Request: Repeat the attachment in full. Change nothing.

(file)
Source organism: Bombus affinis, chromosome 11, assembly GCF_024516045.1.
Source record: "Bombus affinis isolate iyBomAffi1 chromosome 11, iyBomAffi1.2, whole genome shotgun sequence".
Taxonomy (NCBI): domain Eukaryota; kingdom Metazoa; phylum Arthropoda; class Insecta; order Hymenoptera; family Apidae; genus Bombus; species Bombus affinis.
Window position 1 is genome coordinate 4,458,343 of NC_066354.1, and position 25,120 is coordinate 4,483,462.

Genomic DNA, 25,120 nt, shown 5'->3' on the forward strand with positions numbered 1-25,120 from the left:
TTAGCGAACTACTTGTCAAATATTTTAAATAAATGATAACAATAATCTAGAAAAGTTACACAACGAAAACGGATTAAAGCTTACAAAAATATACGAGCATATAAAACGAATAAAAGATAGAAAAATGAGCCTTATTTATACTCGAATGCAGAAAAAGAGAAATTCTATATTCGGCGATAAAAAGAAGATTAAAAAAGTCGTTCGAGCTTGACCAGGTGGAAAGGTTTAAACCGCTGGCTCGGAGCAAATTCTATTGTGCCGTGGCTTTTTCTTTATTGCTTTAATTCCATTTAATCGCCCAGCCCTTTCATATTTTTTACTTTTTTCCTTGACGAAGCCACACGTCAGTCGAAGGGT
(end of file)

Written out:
Source organism: Bombus affinis, chromosome 11, assembly GCF_024516045.1.
Source record: "Bombus affinis isolate iyBomAffi1 chromosome 11, iyBomAffi1.2, whole genome shotgun sequence".
Taxonomy (NCBI): domain Eukaryota; kingdom Metazoa; phylum Arthropoda; class Insecta; order Hymenoptera; family Apidae; genus Bombus; species Bombus affinis.
Window position 1 is genome coordinate 4,458,343 of NC_066354.1, and position 25,120 is coordinate 4,483,462.

Genomic DNA, 25,120 nt, shown 5'->3' on the forward strand with positions numbered 1-25,120 from the left:
TTAGCGAACTACTTGTCAAATATTTTAAATAAATGATAACAATAATCTAGAAAAGTTACACAACGAAAACGGATTAAAGCTTACAAAAATATACGAGCATATAAAACGAATAAAAGATAGAAAAATGAGCCTTATTTATACTCGAATGCAGAAAAAGAGAAATTCTATATTCGGCGATAAAAAGAAGATTAAAAAAGTCGTTCGAGCTTGACCAGGTGGAAAGGTTTAAACCGCTGGCTCGGAGCAAATTCTATTGTGCCGTGGCTTTTTCTTTATTGCTTTAATTCCATTTAATCGCCCAGCCCTTTCATATTTTTTACTTTTTTCCTTGACGAAGCCACACGTCAGTCGAAGGGT